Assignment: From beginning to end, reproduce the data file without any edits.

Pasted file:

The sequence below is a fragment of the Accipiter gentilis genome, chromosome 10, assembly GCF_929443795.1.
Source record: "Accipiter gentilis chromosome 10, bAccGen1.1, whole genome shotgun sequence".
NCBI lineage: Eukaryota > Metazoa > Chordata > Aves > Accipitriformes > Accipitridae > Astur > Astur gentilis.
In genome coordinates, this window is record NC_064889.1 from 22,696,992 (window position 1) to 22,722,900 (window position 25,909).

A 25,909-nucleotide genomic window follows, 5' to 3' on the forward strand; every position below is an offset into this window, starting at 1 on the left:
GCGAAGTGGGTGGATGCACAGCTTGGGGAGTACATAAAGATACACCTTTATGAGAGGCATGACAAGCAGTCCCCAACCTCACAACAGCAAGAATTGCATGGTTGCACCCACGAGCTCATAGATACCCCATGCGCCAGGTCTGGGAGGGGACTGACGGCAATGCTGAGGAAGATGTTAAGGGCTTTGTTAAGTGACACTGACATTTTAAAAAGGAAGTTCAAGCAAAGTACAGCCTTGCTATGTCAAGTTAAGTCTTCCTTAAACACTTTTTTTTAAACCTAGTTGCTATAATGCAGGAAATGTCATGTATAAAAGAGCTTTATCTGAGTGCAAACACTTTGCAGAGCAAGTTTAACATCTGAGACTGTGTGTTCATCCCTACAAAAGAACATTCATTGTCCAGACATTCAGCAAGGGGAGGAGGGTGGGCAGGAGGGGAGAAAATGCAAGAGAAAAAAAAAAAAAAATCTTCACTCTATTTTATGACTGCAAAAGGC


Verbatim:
The sequence below is a fragment of the Accipiter gentilis genome, chromosome 10, assembly GCF_929443795.1.
Source record: "Accipiter gentilis chromosome 10, bAccGen1.1, whole genome shotgun sequence".
NCBI lineage: Eukaryota > Metazoa > Chordata > Aves > Accipitriformes > Accipitridae > Astur > Astur gentilis.
In genome coordinates, this window is record NC_064889.1 from 22,696,992 (window position 1) to 22,722,900 (window position 25,909).

A 25,909-nucleotide genomic window follows, 5' to 3' on the forward strand; every position below is an offset into this window, starting at 1 on the left:
GCGAAGTGGGTGGATGCACAGCTTGGGGAGTACATAAAGATACACCTTTATGAGAGGCATGACAAGCAGTCCCCAACCTCACAACAGCAAGAATTGCATGGTTGCACCCACGAGCTCATAGATACCCCATGCGCCAGGTCTGGGAGGGGACTGACGGCAATGCTGAGGAAGATGTTAAGGGCTTTGTTAAGTGACACTGACATTTTAAAAAGGAAGTTCAAGCAAAGTACAGCCTTGCTATGTCAAGTTAAGTCTTCCTTAAACACTTTTTTTTAAACCTAGTTGCTATAATGCAGGAAATGTCATGTATAAAAGAGCTTTATCTGAGTGCAAACACTTTGCAGAGCAAGTTTAACATCTGAGACTGTGTGTTCATCCCTACAAAAGAACATTCATTGTCCAGACATTCAGCAAGGGGAGGAGGGTGGGCAGGAGGGGAGAAAATGCAAGAGAAAAAAAAAAAAAAATCTTCACTCTATTTTATGACTGCAAAAGGC